A mysterious Tumblr began circulating through the tech press on Tuesday as an anonymous startup founder started to blog about his company's collapse — and the result is a pretty scathing critique of the bubble culture that's come to define the modern startup life cycle. "My Startup Has 30 Days to Live" popped up early Tuesday morning. It's a no-holds-barred look at what it's like to quit your job, start a company, and buy into startup culture, only to see it come crashing down around you. Now it's getting passed around on social media and reporters and tech employees alike are wondering who, exactly, the author could be.
The as-yet-unknown startup co-founder doesn't disclose his name, company, or any discernable information about his company. We know his shop has been going for about two years. We know it got accepted into one of the many accelerators that "speed up success and failure," pushing stats that don't matter instead of revenue and profit so they can have eye-pleasing graphs when they pitch venture capitalists. We know it got top-level coverage on TechCrunch. So things were going great, except the mystery entrepreneurs didn't like everything their advisers said:
They were proven entrepreneurs that had made millions (sometimes nefariously…) and they believed in us. If only we would:
- “Make feature X free”
- “Stop focussing on revenue, someone else will pay the bills”
- “Grow $VANITY_METRIC so you can show a hockey stick at demo day and look good”
- “Cut out that pesky client that generates 80% of your revenue, they’re a distraction on the road to executing $OUR_BIG_VISION”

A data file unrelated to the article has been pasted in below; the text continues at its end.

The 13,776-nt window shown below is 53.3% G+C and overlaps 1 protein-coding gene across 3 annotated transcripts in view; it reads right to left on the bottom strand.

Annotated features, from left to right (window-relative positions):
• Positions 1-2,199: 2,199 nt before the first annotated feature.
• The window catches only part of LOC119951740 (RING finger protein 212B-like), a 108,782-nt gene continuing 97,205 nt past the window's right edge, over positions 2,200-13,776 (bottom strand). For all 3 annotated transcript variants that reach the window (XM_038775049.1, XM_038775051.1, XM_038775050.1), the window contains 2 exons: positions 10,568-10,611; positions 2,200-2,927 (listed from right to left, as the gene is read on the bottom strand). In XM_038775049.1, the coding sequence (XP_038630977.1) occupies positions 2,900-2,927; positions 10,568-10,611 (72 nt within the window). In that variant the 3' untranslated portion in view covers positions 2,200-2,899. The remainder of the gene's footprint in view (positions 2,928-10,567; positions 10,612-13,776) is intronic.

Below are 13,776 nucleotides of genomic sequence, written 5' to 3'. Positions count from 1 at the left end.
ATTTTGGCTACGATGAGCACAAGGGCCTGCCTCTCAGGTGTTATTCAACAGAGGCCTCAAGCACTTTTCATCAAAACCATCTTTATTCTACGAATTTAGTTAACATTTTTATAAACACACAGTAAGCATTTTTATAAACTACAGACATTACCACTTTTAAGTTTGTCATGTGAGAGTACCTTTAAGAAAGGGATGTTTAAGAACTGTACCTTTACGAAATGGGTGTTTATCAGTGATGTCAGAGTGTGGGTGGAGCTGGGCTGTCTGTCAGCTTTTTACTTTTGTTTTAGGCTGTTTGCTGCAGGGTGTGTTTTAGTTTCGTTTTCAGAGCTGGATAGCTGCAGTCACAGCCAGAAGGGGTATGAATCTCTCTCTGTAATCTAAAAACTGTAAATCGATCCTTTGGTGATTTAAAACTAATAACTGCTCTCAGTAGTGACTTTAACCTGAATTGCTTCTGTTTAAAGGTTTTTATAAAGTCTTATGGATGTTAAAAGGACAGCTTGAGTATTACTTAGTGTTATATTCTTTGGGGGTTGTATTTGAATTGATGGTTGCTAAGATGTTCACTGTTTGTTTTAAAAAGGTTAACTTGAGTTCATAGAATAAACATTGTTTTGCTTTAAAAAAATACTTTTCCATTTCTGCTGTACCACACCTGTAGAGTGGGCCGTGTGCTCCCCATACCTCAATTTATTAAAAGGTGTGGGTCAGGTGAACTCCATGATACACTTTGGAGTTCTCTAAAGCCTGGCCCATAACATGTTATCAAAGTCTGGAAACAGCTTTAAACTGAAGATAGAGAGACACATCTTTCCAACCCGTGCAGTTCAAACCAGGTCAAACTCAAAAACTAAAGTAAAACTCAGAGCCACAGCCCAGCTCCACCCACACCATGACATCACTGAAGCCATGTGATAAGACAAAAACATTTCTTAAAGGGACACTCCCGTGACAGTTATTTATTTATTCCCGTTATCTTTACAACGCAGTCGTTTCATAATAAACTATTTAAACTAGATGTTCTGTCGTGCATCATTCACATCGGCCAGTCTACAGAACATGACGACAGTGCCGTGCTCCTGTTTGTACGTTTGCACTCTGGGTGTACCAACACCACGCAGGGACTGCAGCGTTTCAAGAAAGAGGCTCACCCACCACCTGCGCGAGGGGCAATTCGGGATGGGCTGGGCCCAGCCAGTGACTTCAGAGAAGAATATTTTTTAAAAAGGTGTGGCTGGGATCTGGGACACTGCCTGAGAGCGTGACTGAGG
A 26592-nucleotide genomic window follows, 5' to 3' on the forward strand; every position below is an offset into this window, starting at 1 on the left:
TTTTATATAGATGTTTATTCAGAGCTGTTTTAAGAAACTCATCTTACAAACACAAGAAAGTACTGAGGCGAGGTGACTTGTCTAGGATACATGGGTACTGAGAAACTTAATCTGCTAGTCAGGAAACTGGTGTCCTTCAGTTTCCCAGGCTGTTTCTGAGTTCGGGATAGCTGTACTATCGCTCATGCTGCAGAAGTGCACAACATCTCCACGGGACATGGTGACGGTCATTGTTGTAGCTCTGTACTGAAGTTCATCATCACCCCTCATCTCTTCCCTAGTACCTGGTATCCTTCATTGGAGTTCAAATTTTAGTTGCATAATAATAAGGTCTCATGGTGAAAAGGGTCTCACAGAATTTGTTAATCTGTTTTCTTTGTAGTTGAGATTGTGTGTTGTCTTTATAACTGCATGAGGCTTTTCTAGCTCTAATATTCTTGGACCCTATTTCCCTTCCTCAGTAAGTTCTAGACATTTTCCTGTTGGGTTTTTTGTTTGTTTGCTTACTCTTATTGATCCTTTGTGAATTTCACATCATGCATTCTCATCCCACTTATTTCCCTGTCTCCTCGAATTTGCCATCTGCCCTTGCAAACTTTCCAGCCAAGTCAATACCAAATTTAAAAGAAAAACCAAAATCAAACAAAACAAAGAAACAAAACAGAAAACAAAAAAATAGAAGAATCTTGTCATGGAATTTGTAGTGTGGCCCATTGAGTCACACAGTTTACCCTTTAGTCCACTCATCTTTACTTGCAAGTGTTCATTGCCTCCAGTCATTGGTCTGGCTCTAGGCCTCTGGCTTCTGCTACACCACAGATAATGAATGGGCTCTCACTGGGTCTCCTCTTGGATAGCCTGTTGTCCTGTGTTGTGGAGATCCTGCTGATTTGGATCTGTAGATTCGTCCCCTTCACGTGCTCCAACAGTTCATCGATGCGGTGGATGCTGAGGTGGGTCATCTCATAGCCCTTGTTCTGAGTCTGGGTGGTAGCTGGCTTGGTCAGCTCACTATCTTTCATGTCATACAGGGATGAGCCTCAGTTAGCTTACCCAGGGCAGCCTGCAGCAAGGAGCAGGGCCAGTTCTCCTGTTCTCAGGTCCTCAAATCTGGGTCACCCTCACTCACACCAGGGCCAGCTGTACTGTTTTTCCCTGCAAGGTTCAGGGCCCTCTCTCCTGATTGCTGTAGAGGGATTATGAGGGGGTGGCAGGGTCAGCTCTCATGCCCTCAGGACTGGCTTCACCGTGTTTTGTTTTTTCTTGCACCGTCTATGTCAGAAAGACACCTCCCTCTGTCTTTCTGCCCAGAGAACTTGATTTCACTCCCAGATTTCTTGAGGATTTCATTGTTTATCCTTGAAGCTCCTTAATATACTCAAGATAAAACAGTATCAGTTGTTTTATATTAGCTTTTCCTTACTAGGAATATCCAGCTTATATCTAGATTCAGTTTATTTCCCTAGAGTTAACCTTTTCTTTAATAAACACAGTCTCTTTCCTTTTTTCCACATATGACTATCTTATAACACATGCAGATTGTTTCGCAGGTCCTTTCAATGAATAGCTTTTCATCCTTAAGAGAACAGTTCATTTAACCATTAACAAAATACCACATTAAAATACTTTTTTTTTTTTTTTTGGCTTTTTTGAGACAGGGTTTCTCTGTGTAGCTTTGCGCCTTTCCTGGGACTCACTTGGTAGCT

We drank the Kool-Aid and went all-in. By the time demo day came around, we had cheques being written and were all over the press. Still, I had this nagging feeling eating away at me. That nagging feeling was disbelief.
Behind the scenes, it wasn't all roses and office perks: "Product after product hit the market and found traction, but not the million-user strong kind of traction that would make us matter," the mystery founder writes. But he was forced to take on too many responsibilities, and the revenue never came. His startup is running out of money, fast:
I made the decision to start this blog in the middle of the night last night while lying in bed next to my sleeping wife. Just one of the many people I will have disappointed due to this failure. (However, undoubtedly one of the few that will still love and support me afterward). This week, I need to speak to the other founder and fire our first employee before he leaves on a planned vacation. He’s a good developer, but I won’t fucking make payroll next week if I don’t clear him and his severance out of the company.
So now the tech press will put on their Sherlock Holmes caps (except for TechCrunch, probably) and try and uncover the latest downtrodden victim of a bursting tech bubble. We already know that too many companies go through this process. Three out of every four Silicon Valley companies fail, although they probably do it in a much more private manner. No we get to watch everything pop in real time.
This article is from the archive of our partner The Wire.
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